The gut microbiome in vaccine-specific immune responses among rural and urban Ugandan adolescents
- Project No: KIR-2023/6
- Intake: 2023 KIR Non Clinical
Few public health interventions have had as profound an effect on global health as vaccination; however, not all individuals benefit equally from existing vaccines. Previous studies have shown variability in vaccine efficacy and vaccine-specific immune responses between populations. For example, BCG-induced protection against pulmonary tuberculosis (TB) ranges from zero in sub-Saharan Africa to 80% in the global north (Fine 1995), and the antibody response to the yellow fever vaccine is lower in Ugandans compared to Swiss volunteers (Muyanja et al., 2014).
The biological basis of individual and population differences in vaccine response is incompletely understood. While host genetic and environmental factors likely play a key role, the composition of the human gut microbiome may also be important, particularly through its ability to modulate the host immune system (Lynn et al. 2022).
This project will take advantage of three inter-related vaccine trials in rural and urban settings in Uganda (Population Differences in Vaccine Responses, POPVAC, Nkurunungi et al. 2021). In doing so, it will seek to understand how the gut microbiome is modulated by host and environmental factors (immune status, parasitic infection, nutritional status), before going on to identify links between the composition of the gut microbiome and responses to live parenteral (BCG, yellow fever), live oral (typhoid), virus-like particle (Human Papillomavirus) and toxoid (Tetanus/Diphtheria) vaccines.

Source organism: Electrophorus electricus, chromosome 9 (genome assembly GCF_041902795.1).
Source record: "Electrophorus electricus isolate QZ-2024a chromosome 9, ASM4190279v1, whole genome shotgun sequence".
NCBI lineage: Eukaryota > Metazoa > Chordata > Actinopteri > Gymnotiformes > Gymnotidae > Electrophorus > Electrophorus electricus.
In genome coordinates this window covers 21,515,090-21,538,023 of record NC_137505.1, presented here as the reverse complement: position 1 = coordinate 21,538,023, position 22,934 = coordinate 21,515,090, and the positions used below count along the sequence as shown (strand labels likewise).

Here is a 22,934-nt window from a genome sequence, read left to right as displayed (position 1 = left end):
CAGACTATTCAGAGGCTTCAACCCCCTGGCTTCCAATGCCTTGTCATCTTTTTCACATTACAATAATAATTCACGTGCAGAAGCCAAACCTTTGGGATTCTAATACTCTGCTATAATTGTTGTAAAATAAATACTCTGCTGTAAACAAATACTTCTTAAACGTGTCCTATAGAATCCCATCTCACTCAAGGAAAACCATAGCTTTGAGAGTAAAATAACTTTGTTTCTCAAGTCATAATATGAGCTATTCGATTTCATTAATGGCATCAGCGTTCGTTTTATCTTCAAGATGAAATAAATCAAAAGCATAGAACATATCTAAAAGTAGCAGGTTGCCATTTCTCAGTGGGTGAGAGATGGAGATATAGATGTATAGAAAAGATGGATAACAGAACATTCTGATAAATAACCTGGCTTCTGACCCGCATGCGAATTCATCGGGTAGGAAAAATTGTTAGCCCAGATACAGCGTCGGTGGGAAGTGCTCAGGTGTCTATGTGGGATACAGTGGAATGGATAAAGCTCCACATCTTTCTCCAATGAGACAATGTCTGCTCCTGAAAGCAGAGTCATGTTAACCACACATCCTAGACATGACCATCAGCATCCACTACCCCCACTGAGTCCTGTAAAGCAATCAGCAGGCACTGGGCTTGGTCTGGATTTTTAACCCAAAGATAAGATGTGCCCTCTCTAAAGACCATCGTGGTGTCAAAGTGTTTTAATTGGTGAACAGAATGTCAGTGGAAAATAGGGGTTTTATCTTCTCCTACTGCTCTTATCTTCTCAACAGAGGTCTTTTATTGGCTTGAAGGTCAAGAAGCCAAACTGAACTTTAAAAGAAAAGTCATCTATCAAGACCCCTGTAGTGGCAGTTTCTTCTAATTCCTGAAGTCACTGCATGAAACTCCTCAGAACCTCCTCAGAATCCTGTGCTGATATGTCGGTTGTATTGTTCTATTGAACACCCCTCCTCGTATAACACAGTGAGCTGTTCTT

This opportunity would suit someone with a direct interest in the microbiome and its contribution to immunological factors influencing vaccination against infectious diseases that remain prevalent in sub-Saharan Africa. Applicants should be eligible for funding via the Africa Oxford Initiative (AfOx) Kennedy Trust Prize Studentship.
This position represents a collaboration between the Oxford Centre for Microbiome Studies at the Kennedy Institute for Rheumatology and the Medical Research Council/Uganda Virus Research Institute and London School of Hygiene & Tropical Medicine Uganda Research Unit.
The successful applicant will gain experience of working as part of the established POPVAC trial team. They will also receive complementary laboratory and bioinformatic training necessary for the generation and handling of microbiome data and the integration of such data with trial results. They will be expected to publish results in peer-reviewed journals and present at national and international scientific conferences.
As well as institutional support, the successful applicant will benefit from being part of the University of Oxford college system and the Africa Oxford Initiative.
- Nkurunungi G. et al. (2021) http://dx.doi.org/10.1136/bmjopen-2020-040425
- Fine P.E.M. (1995) https://doi.org/10.1016/S0140-6736(95)92348-9
- Muyanja E. et al. (2014) https://doi.org/10.1172/JCI75429
- Lynn D. J. et al (2022) https://doi.org/10.1038/s41577-021-00554-
Population differences in vaccine response
Microbiome, Vaccination, Helminth Infection, BCG